Ron Haskins, a developmental psychologist, and Jonathan Kotch, a pediatrician, have nothing against day care. Indeed, Haskins put his own three children in day care when they were younger and would do so again.
But after he and Kotch reviewed more than 150 scientific studies for the University of North Carolina's Bush Institute for Child and Family Policy, they reached an inescapable conclusion: Children in day care get more infectious illnesses--especially sore throats, colds, hepatitis A, bacterial meningitis and probably otitis media, a middle ear inflammation--than other preschoolers.
Does this mean that the United States will be swept by epidemics associated with day care? Most unlikely, Haskins and Kotch believe. According to their report, published earlier this year by the American Academy of Pediatrics, "Most day-care facilities are usually safe places for children, and the overwhelming majority of children will not suffer adverse consequences if the current situation persists."
Still, it worries the report's authors that with almost 5 million preschool youngsters now in day care and the number likely to be 6.3 million by 1990, the problem is not getting the attention they think it deserves.
Medical Care Expensive
For one thing, they point out, taking sick preschool children to doctors is expensive, as are drugs and hospitalization, if required. For another, pay is often sacrificed when a working mother or father has to take time off to stay home with the little invalid.
Then, too, day-care staff, parents and other members of the household are quite likely to fall ill themselves with whatever ails the child; they are often sicker when they do.
For example, preschoolers with hepatitis A typically have few, if any obvious symptoms. But older people with this liver infection must be hospitalized and usually need two to three weeks of bed rest. Overall, day-care associated illness is costing individuals and the economy billions of dollars a year.
Turning the clock back to the days when most mothers of young children were housewives, say the authors, is not the answer. There are too many single working parents and families dependent on two incomes.
In an ideal world, regulation and frequent inspection of day-care facilities would go a long way to reduce this burden. However, there are more than a million day-care facilities in this country, making this impractical. The United States is one of the few industrialized nations with no real commitment to day care. This is unlikely to change in the near future.
A key part of the answer, Haskins and Kotch suggest, is a change in parental attitudes. Studies have shown that parents choosing day care understandably put the location of the facility and its costs first. Health and safety considerations rank lower on their list of concerns.
There are basically two kinds of day care. One is family day care, which is generally run by a woman in her own home who has a young child and takes in one or two more. The other is the day-care center, which typically is more formal and has a larger enrollment.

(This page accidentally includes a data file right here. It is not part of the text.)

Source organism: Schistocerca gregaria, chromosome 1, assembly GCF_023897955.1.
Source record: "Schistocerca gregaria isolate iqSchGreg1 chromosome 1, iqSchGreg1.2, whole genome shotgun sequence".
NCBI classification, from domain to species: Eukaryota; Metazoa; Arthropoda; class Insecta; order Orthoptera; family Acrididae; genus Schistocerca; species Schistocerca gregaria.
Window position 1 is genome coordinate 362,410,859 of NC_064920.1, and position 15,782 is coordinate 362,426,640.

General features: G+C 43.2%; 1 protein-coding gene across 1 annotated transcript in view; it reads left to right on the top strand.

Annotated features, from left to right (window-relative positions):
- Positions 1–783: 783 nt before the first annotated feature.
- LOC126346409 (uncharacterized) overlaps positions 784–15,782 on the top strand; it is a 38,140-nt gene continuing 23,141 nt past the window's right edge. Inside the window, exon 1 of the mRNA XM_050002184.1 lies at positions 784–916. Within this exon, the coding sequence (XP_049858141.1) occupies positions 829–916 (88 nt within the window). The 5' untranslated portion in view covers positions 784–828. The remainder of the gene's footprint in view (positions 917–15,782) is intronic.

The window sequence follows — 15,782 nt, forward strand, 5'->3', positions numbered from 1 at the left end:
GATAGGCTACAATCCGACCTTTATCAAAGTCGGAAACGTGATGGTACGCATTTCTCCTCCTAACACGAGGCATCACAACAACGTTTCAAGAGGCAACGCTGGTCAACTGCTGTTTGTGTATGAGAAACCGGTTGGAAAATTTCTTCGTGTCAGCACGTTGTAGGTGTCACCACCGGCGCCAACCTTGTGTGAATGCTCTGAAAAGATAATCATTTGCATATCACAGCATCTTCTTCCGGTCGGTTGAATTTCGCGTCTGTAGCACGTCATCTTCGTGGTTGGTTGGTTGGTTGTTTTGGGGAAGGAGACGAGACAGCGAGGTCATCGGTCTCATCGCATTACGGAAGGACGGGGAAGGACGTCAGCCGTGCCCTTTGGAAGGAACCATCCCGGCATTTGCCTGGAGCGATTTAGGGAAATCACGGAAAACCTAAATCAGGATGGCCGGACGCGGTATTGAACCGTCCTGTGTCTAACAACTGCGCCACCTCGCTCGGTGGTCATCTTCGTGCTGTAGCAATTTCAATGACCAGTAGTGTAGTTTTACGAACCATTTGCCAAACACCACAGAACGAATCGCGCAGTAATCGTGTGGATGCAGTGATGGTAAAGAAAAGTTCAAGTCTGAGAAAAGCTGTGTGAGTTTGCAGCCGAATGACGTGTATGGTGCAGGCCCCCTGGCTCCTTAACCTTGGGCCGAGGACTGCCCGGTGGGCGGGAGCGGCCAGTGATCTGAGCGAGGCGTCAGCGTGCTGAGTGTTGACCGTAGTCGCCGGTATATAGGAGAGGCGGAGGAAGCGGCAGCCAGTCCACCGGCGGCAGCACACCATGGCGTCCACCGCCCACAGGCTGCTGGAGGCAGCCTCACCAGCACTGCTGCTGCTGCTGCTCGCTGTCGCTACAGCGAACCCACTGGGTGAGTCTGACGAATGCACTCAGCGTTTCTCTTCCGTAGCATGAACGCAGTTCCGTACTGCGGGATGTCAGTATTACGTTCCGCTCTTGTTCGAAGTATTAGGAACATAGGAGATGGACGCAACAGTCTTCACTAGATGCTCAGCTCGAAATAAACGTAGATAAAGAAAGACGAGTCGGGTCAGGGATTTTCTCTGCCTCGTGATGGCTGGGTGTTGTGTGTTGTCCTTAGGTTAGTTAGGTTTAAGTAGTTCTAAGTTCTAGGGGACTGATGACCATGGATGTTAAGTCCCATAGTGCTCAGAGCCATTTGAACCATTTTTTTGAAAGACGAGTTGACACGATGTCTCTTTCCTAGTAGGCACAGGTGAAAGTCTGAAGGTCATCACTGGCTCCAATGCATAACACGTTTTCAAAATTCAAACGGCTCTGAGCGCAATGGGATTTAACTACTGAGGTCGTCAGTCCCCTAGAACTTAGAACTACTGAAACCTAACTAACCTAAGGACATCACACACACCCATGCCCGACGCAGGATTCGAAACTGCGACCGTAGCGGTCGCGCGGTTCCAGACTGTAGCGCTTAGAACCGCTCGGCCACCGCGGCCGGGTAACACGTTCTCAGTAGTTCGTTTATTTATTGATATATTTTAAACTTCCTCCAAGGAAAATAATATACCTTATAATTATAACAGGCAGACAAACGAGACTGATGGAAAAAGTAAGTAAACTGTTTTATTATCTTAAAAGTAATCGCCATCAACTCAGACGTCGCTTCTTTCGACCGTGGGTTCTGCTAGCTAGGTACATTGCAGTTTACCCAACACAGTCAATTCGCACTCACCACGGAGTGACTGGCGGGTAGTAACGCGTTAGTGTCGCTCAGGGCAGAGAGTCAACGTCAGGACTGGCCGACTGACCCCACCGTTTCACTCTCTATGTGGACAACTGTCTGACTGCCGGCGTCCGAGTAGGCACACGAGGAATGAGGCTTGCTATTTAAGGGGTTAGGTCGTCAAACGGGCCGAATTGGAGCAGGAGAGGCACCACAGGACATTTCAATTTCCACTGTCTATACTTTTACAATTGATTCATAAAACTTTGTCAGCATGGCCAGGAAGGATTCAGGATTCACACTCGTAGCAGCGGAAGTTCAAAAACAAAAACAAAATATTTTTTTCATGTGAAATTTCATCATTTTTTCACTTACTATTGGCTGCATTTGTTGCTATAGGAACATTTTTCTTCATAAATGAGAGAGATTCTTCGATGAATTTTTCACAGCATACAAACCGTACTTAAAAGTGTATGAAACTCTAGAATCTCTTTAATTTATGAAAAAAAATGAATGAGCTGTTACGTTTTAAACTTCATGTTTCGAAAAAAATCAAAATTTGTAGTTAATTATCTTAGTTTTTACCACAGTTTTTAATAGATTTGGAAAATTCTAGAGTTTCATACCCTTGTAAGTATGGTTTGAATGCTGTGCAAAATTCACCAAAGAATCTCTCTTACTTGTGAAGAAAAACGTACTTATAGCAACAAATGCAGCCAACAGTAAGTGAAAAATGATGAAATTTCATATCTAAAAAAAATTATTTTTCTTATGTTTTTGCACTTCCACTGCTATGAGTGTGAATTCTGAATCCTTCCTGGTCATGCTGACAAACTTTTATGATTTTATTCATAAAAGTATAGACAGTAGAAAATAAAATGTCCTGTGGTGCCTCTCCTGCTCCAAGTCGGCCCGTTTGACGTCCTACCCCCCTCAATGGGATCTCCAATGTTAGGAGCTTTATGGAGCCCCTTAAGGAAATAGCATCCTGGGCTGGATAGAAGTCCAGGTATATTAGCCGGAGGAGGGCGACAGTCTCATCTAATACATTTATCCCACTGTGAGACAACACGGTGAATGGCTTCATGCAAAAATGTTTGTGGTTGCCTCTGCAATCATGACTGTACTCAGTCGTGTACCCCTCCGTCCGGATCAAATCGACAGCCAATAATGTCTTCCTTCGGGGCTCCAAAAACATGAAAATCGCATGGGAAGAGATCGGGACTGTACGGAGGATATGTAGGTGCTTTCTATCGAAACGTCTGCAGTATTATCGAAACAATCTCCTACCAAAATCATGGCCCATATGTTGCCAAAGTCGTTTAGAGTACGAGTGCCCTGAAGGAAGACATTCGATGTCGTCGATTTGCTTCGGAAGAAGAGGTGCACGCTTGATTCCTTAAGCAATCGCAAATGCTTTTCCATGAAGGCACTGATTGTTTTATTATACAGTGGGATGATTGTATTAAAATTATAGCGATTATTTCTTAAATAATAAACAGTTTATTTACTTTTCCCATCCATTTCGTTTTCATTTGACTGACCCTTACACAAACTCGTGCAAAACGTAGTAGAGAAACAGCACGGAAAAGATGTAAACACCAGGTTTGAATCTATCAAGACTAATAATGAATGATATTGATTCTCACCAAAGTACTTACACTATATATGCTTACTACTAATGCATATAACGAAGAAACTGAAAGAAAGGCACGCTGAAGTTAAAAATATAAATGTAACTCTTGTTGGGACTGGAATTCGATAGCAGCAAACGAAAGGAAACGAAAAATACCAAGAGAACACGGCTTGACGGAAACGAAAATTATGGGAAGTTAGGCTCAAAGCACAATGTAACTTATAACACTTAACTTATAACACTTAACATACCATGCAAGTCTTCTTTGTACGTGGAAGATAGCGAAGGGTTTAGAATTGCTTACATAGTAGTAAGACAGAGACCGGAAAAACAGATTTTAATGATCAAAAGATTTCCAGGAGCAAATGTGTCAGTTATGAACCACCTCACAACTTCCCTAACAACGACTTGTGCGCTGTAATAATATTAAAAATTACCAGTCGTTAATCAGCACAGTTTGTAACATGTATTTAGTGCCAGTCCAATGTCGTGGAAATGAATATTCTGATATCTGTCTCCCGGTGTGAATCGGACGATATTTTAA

Both kinds, Haskins and Kotch say, should have written health policies that parents get copies of and allow parents to drop in unannounced whenever they wish.
It is also important that kitchen and bathroom areas not be next to each other. Obviously, diapering areas should be in a separate area away from meal preparation and consumption.
"Other things being equal," Haskins says, "3-, 4- and 5-year-olds are better off in day-care facilities that do not accept infants still in diapers. At the very least, centers that accept both infants and older preschoolers should have different staffs for them and keep the two age groups apart."
The reason is that diarrhea and hepatitis A, two of the chief day care health risks, are spread in feces. The risk is minimized when the diapering area is disinfected after each use. Soiled diapers and washcloths should be stored in closed containers that are emptied each day and kept out of the children's reach.
A good day-care facility will also train its staff and children to wash their hands after going to the toilet and diapering an infant. Hands must also be washed before food preparation or handling. A rigorous scientific study found that regular hand washing with warm water and soap halves childhood diarrhea rates.
Because respiratory infections are often spread by droplets on the hands, hand-washing helps to prevent colds and sore throats, too.
Other things to look for include easy-to-clean surfaces, smoke detectors, fire extinguishers and capped electrical outlets, as well as outdoor play areas that are free of poisonous plants and litter. Bathrooms should have toilets and basins that are easy for a child to use. Because injuries also pose a risk to children, playground and other equipment should be safe.